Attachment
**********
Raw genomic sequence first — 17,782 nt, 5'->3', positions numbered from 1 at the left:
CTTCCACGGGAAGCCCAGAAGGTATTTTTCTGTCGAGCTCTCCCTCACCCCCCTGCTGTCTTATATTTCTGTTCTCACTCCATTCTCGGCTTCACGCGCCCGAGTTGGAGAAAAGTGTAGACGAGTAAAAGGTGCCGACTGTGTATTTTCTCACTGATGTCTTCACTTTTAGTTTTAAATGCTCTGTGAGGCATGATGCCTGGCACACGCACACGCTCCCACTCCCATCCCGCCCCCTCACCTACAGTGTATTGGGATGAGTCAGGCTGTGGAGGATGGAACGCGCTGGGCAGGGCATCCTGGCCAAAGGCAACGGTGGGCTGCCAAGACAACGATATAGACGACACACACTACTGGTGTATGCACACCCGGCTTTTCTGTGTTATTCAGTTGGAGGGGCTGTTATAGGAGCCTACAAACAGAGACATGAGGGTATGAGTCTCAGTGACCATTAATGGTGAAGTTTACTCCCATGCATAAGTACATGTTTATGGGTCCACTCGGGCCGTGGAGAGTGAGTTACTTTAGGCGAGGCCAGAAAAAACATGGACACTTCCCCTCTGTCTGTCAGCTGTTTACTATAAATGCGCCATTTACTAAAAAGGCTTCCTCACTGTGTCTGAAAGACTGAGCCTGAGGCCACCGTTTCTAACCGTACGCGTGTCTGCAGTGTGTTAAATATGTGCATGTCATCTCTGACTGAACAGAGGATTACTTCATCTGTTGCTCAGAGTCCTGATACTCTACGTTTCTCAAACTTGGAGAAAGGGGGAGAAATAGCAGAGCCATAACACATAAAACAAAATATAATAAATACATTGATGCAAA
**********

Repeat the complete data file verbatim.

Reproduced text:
Raw genomic sequence first — 17,782 nt, 5'->3', positions numbered from 1 at the left:
CTTCCACGGGAAGCCCAGAAGGTATTTTTCTGTCGAGCTCTCCCTCACCCCCCTGCTGTCTTATATTTCTGTTCTCACTCCATTCTCGGCTTCACGCGCCCGAGTTGGAGAAAAGTGTAGACGAGTAAAAGGTGCCGACTGTGTATTTTCTCACTGATGTCTTCACTTTTAGTTTTAAATGCTCTGTGAGGCATGATGCCTGGCACACGCACACGCTCCCACTCCCATCCCGCCCCCTCACCTACAGTGTATTGGGATGAGTCAGGCTGTGGAGGATGGAACGCGCTGGGCAGGGCATCCTGGCCAAAGGCAACGGTGGGCTGCCAAGACAACGATATAGACGACACACACTACTGGTGTATGCACACCCGGCTTTTCTGTGTTATTCAGTTGGAGGGGCTGTTATAGGAGCCTACAAACAGAGACATGAGGGTATGAGTCTCAGTGACCATTAATGGTGAAGTTTACTCCCATGCATAAGTACATGTTTATGGGTCCACTCGGGCCGTGGAGAGTGAGTTACTTTAGGCGAGGCCAGAAAAAACATGGACACTTCCCCTCTGTCTGTCAGCTGTTTACTATAAATGCGCCATTTACTAAAAAGGCTTCCTCACTGTGTCTGAAAGACTGAGCCTGAGGCCACCGTTTCTAACCGTACGCGTGTCTGCAGTGTGTTAAATATGTGCATGTCATCTCTGACTGAACAGAGGATTACTTCATCTGTTGCTCAGAGTCCTGATACTCTACGTTTCTCAAACTTGGAGAAAGGGGGAGAAATAGCAGAGCCATAACACATAAAACAAAATATAATAAATACATTGATGCAAA